Early efforts to establish the Internet reflected a pattern of contention that continues today between the ISPs, Bezeq (Israel Telecommunication Corporation), and the government Ministry of Communications. In 1984, responsibilities for telecommunications were divided between the Ministry, which was given policy and regulatory responsibility, and Bezeq, which managed operations. The latter views the ISPs as competitors as well as customers. Bezeq sees the Internet as a growth area for itself and has aggressively taken measures to strengthen its position vis-à-vis other ISPs. On the one hand, Bezeq International, the subsidiary providing international services, is intent on becoming a major ISP. It has acquired other ISPs, content providers, and options to buy into Walla, the largest Hebrew portal. On the other hand, Bezeq has sought to maintain its advantages as a monopoly provider of landline services while minimizing regulatory restrictions. When Internet use grew, Bezeq reverted to metered rates for local calls. Bezeq manages to obtain deferments of measures that would have introduced competition, and the cost of connectivity remains high.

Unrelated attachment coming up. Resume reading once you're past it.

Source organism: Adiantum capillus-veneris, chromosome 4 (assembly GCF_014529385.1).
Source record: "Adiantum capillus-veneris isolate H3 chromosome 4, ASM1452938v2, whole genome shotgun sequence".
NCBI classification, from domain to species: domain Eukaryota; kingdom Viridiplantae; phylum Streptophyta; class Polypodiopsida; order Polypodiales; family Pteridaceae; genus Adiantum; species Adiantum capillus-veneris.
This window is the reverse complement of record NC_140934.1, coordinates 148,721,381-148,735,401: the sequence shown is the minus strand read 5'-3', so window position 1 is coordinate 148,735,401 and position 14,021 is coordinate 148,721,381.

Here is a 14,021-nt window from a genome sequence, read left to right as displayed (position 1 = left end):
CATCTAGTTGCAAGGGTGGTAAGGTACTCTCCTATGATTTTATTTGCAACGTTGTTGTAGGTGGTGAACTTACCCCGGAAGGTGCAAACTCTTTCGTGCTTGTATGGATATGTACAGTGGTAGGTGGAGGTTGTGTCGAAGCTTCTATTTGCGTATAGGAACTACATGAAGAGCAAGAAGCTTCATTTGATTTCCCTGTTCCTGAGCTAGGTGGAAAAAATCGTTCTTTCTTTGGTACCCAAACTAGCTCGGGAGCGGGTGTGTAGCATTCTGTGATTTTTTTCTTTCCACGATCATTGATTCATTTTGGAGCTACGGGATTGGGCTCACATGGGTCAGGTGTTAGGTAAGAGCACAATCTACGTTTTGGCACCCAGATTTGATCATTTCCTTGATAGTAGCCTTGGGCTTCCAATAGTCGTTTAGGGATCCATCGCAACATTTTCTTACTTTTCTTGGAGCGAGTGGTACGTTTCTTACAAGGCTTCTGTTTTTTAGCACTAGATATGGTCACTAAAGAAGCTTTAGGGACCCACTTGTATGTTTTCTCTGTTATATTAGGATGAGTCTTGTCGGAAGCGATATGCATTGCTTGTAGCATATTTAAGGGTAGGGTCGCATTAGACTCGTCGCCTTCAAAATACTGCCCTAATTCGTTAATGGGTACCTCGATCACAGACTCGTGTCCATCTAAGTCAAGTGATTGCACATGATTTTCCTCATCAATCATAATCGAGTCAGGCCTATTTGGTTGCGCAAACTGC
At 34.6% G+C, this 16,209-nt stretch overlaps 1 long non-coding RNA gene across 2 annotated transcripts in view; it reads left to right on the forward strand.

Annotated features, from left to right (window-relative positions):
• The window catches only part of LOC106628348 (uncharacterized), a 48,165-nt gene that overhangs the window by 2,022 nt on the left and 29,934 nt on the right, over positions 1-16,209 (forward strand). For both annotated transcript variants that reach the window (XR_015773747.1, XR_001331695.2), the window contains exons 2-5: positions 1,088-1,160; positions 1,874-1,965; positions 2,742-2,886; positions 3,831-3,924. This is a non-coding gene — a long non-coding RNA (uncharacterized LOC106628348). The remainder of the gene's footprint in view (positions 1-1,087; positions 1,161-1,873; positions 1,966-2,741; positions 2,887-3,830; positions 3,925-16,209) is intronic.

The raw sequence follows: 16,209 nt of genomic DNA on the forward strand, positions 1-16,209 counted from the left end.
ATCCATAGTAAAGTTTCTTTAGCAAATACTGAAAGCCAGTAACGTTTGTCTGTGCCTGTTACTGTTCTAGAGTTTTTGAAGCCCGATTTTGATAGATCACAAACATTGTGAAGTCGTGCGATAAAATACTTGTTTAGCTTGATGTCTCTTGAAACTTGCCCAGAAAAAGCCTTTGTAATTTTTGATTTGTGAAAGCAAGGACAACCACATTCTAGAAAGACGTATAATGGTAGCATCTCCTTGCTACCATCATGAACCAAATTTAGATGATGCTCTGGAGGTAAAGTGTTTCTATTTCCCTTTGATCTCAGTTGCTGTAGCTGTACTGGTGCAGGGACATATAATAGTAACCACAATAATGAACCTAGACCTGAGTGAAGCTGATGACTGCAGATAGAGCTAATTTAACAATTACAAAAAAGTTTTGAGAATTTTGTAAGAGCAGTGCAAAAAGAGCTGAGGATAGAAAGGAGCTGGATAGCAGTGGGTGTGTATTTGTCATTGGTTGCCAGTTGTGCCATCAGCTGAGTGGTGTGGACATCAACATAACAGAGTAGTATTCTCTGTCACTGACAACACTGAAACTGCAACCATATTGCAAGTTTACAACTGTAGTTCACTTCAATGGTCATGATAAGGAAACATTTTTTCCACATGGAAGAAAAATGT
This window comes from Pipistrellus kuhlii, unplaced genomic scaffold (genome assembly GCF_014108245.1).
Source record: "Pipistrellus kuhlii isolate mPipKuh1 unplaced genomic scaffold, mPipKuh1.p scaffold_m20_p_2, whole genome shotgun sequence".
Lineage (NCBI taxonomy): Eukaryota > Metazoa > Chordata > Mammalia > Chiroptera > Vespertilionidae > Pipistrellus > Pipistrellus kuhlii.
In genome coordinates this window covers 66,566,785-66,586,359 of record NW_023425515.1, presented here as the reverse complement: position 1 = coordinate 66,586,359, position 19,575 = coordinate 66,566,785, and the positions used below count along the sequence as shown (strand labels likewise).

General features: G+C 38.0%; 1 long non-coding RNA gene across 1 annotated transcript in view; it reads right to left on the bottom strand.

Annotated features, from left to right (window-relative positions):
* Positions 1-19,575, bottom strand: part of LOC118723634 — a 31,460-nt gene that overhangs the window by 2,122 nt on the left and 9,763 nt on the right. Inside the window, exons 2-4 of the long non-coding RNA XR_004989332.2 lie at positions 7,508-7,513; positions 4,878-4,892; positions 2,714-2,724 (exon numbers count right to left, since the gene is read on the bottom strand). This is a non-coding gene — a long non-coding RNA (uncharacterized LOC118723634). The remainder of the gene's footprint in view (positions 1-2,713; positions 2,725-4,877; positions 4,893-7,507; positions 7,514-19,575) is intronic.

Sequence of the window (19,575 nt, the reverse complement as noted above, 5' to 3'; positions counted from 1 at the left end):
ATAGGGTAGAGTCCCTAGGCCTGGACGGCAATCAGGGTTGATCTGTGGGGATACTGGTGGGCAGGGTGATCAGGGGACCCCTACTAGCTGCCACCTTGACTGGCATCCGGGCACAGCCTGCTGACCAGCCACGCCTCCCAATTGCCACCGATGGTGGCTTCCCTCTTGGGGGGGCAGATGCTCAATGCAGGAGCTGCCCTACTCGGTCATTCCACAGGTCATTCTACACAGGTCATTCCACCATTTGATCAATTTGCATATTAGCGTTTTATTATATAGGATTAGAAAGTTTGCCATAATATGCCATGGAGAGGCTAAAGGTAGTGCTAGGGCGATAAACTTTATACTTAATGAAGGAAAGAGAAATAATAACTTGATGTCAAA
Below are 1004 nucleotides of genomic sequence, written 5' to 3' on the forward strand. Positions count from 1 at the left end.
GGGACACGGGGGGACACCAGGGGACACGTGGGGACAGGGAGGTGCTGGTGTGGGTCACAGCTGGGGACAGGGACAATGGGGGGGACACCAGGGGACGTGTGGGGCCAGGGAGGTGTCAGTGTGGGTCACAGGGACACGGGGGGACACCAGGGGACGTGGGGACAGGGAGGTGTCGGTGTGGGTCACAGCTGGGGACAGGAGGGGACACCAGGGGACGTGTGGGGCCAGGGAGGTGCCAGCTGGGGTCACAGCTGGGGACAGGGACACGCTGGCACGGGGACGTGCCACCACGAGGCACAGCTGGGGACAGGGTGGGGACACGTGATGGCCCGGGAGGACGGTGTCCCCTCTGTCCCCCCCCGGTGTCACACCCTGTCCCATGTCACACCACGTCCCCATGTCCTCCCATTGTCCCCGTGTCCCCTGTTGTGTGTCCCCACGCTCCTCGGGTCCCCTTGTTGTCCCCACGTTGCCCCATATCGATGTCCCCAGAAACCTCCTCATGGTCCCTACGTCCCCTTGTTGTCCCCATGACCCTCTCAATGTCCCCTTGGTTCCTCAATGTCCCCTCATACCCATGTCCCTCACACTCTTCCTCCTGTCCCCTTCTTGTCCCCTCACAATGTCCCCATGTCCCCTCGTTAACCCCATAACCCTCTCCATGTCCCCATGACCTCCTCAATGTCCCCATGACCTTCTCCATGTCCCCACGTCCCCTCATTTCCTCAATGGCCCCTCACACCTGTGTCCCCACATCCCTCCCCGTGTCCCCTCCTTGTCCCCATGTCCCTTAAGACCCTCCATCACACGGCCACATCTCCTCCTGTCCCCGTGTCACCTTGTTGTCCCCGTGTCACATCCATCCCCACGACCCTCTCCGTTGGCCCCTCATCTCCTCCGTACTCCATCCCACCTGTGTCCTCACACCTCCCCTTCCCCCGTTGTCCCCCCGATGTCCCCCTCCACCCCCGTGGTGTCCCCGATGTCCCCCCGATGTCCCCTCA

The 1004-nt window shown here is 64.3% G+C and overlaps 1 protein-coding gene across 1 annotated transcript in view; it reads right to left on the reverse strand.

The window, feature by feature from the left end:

The Israeli government plays an ambivalent role. It claims the Internet is important to Israel's economy and has put in place initiatives to encourage Internet use and to expand its own use. But so far it has been unable to bring Bezeq into full compliance with its policy.